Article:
The home of the rice water weevil is the southeastern US where the species feeds on
grasses in swampy areas. When rice plants were introduced into America, the
insect quickly found this new grass plant to its liking and has been feeding on
rice ever since. The weevils move into rice fields every year from nearby woods
and clumps of grass. Farmers have used insecticides since 1950 to control the
weevil populations in rice fields. The rice water weevil has spread from the
southeastern US to Louisiana, Texas, California, Japan, China and Italy where
it would decrease rice production without insecticide sprays.
“The rice water weevil, Lissorhoptrus oryzophilus, is the most destructive insect pest of rice in the United States. The insect is native to the southeastern United States but has, over the past 60 years, invaded important rice-growing areas in California, Asia and Europe and thus poses a global threat to rice production.
Small-plot research and sampling of commercial fields indicate yield losses from the rice water weevil would likely exceed 10% in many areas if no insecticides are used.”
Authors: Stout, M. J., et al.
Affiliations: Department of Entomology, Louisiana State University.
Title: The influence of rice plant age on susceptibility to the rice water weevil, Lissorhoptrus oryzophilus.
Source: Journal of Applied Entomology. 2013. 137:241-248.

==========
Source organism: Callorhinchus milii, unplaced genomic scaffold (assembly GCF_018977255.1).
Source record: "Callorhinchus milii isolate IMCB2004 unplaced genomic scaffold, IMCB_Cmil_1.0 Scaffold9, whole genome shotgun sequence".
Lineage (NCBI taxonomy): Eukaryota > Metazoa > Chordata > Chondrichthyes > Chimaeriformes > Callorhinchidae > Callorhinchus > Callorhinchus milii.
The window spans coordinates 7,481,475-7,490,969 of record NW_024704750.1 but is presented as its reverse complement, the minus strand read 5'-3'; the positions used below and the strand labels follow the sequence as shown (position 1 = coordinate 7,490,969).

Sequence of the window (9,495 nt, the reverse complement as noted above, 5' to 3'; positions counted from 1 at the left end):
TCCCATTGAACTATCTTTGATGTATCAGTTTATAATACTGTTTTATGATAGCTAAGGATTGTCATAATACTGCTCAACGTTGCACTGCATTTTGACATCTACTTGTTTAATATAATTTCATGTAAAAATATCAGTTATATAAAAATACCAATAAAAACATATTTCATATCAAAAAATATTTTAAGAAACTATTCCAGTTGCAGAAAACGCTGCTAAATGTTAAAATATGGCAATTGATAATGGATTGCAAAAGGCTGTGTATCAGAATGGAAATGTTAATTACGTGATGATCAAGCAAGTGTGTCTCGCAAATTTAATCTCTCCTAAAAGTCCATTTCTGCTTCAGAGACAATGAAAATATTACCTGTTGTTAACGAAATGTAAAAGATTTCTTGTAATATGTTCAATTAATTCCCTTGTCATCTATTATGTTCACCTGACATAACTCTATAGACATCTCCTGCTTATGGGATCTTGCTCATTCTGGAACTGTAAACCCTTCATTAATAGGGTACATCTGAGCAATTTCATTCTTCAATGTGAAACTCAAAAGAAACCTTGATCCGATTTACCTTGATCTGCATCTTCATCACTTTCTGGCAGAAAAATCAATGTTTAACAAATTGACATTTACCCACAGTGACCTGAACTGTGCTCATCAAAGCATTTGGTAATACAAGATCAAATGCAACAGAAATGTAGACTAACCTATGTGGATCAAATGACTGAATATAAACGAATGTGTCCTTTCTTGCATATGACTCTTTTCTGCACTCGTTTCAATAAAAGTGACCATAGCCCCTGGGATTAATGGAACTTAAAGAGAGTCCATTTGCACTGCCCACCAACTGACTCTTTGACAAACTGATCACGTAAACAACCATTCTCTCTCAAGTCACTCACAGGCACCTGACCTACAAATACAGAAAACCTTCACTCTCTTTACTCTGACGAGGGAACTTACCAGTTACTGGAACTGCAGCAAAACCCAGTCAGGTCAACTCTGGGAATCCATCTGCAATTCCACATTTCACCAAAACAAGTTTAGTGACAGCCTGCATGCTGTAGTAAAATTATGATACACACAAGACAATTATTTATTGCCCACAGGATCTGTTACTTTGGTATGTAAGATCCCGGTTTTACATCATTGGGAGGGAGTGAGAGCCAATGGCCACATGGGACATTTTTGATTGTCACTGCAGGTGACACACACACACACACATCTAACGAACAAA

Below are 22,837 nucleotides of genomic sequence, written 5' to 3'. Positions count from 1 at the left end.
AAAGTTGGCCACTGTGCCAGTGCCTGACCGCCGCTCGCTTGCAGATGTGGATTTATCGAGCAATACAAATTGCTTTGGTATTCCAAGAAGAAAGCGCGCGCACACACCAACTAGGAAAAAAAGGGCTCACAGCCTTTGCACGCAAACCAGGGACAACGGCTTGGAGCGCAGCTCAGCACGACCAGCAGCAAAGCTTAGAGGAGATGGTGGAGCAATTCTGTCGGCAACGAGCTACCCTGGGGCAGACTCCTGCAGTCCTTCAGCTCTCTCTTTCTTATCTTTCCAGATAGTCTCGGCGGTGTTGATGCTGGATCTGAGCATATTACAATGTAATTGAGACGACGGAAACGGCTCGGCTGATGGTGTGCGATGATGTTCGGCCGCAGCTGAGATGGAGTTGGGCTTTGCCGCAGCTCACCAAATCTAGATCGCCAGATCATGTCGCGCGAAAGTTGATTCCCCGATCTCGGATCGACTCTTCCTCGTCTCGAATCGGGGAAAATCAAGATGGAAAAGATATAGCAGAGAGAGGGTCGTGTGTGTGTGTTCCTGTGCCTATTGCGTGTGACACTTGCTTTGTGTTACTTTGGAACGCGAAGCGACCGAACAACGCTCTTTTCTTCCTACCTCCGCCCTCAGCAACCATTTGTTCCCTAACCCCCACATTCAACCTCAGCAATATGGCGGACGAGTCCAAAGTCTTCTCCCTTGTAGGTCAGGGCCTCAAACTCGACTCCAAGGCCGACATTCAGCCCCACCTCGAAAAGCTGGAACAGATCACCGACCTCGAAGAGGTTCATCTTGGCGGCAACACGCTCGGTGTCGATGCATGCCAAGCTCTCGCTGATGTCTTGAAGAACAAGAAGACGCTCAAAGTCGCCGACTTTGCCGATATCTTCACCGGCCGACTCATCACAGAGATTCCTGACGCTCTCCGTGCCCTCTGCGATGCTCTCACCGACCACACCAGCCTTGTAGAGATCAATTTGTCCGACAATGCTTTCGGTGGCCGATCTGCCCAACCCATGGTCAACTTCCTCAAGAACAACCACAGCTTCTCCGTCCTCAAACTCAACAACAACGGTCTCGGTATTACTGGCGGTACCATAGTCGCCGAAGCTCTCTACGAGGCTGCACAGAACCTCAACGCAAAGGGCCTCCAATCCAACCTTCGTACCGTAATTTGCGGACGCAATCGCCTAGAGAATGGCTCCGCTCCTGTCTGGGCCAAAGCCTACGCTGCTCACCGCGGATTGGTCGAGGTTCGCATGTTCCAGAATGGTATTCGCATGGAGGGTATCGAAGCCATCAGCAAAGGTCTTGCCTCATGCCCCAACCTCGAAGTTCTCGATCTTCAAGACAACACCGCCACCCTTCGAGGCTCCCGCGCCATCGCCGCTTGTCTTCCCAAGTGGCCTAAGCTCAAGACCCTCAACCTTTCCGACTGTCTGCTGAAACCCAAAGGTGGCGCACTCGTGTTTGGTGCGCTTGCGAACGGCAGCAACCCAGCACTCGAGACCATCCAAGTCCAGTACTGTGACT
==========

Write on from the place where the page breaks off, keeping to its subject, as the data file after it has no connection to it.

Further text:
The rice water weevil is an insect native to the southern US, where its native food was grass. Following the introduction of rice into the US, the weevil shifted from grasses to feed on rice. This shift was first reported in the 1880s. In the late 1950s, the insect was found in northern California rice fields. From there, the weevil was carried across the Pacific into Asia in the mid-1970s. First detected in China in 1988, the rice water weevil has become a major rice pest and has spread all across the country.
“The rice water weevil was recognized as an important invasive pest immediately after its discovery in mainland China because of the severe rice yield losses. The adults feed on the upper leaf surfaces producing longitudinal scars. Larval feeding on roots causes stunted growth, yellowing of the leaves (chlorosis) and plants that are easily uprooted, resulting in few tillers and low grain yield. In mainland China yield losses typically exceeded 10% in the established paddies, but approached over 80% in newly infested areas.”
“Insecticides provide the most effective means of controlling the weevil in China as they do in the United States and Japan.”
Authors: Chen, H.¹, Z. Chen² and Y. Zhou²
Affiliation: ¹ Department of Biology, SUNY-Buffalo; ² Plant Quarantine Institute, Beijing, China
Title: Rice water weevil (Coleoptera: Curculionidae) in mainland China: Invasion, spread and control.
Publication: Crop Protection. 2005. 24:695-702.